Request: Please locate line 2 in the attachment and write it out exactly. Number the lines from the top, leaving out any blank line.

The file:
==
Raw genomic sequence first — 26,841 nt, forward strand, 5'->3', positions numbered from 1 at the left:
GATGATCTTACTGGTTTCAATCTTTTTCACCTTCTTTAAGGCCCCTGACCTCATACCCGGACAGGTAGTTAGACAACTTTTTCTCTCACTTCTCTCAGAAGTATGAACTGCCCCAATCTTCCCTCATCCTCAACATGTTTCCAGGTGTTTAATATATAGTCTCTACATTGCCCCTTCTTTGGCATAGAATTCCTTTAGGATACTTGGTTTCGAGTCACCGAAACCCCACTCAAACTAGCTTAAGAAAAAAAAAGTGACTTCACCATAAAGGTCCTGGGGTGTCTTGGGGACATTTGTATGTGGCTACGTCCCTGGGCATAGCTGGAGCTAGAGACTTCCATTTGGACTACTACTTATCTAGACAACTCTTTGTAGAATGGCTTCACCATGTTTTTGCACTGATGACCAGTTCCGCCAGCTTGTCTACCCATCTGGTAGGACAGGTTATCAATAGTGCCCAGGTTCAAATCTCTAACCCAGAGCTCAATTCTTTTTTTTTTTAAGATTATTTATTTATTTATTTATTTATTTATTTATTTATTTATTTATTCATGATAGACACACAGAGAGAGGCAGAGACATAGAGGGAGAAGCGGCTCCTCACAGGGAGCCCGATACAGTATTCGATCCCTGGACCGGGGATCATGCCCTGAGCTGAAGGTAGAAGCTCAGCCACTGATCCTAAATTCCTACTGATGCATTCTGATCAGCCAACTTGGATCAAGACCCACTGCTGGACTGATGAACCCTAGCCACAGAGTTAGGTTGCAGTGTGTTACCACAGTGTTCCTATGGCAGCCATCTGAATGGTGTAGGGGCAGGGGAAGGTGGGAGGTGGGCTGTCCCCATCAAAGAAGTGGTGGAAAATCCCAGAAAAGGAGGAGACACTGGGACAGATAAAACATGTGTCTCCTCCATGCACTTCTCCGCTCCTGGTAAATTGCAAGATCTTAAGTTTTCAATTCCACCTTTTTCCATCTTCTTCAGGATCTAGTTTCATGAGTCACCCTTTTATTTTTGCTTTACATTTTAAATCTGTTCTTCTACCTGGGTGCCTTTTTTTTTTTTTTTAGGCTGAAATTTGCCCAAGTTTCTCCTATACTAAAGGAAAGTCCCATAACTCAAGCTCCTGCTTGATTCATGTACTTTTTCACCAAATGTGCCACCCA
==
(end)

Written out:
GATGATCTTACTGGTTTCAATCTTTTTCACCTTCTTTAAGGCCCCTGACCTCATACCCGGACAGGTAGTTAGACAACTTTTTCTCTCACTTCTCTCAGAAGTATGAACTGCCCCAATCTTCCCTCATCCTCAACATGTTTCCAGGTGTTTAATATATAGTCTCTACATTGCCCCTTCTTTGGCATAGAATTCCTTTAGGATACTTGGTTTCGAGTCACCGAAACCCCACTCAAACTAGCTTAAGAAAAAAAAAGTGACTTCACCATAAAGGTCCTGGGGTGTCTTGGGGACATTTGTATGTGGCTACGTCCCTGGGCATAGCTGGAGCTAGAGACTTCCATTTGGACTACTACTTATCTAGACAACTCTTTGTAGAATGGCTTCACCATGTTTTTGCACTGATGACCAGTTCCGCCAGCTTGTCTACCCATCTGGTAGGACAGGTTATCAATAGTGCCCAGGTTCAAATCTCTAACCCAGAGCTCAATTCTTTTTTTTTTTAAGATTATTTATTTATTTATTTATTTATTTATTTATTTATTTATTTATTCATGATAGACACACAGAGAGAGGCAGAGACATAGAGGGAGAAGCGGCTCCTCACAGGGAGCCCGATACAGTATTCGATCCCTGGACCGGGGATCATGCCCTGAGCTGAAGGTAGAAGCTCAGCCACTGATCCTAAATTCCTACTGATGCATTCTGATCAGCCAACTTGGATCAAGACCCACTGCTGGACTGATGAACCCTAGCCACAGAGTTAGGTTGCAGTGTGTTACCACAGTGTTCCTATGGCAGCCATCTGAATGGTGTAGGGGCAGGGGAAGGTGGGAGGTGGGCTGTCCCCATCAAAGAAGTGGTGGAAAATCCCAGAAAAGGAGGAGACACTGGGACAGATAAAACATGTGTCTCCTCCATGCACTTCTCCGCTCCTGGTAAATTGCAAGATCTTAAGTTTTCAATTCCACCTTTTTCCATCTTCTTCAGGATCTAGTTTCATGAGTCACCCTTTTATTTTTGCTTTACATTTTAAATCTGTTCTTCTACCTGGGTGCCTTTTTTTTTTTTTTTAGGCTGAAATTTGCCCAAGTTTCTCCTATACTAAAGGAAAGTCCCATAACTCAAGCTCCTGCTTGATTCATGTACTTTTTCACCAAATGTGCCACCCA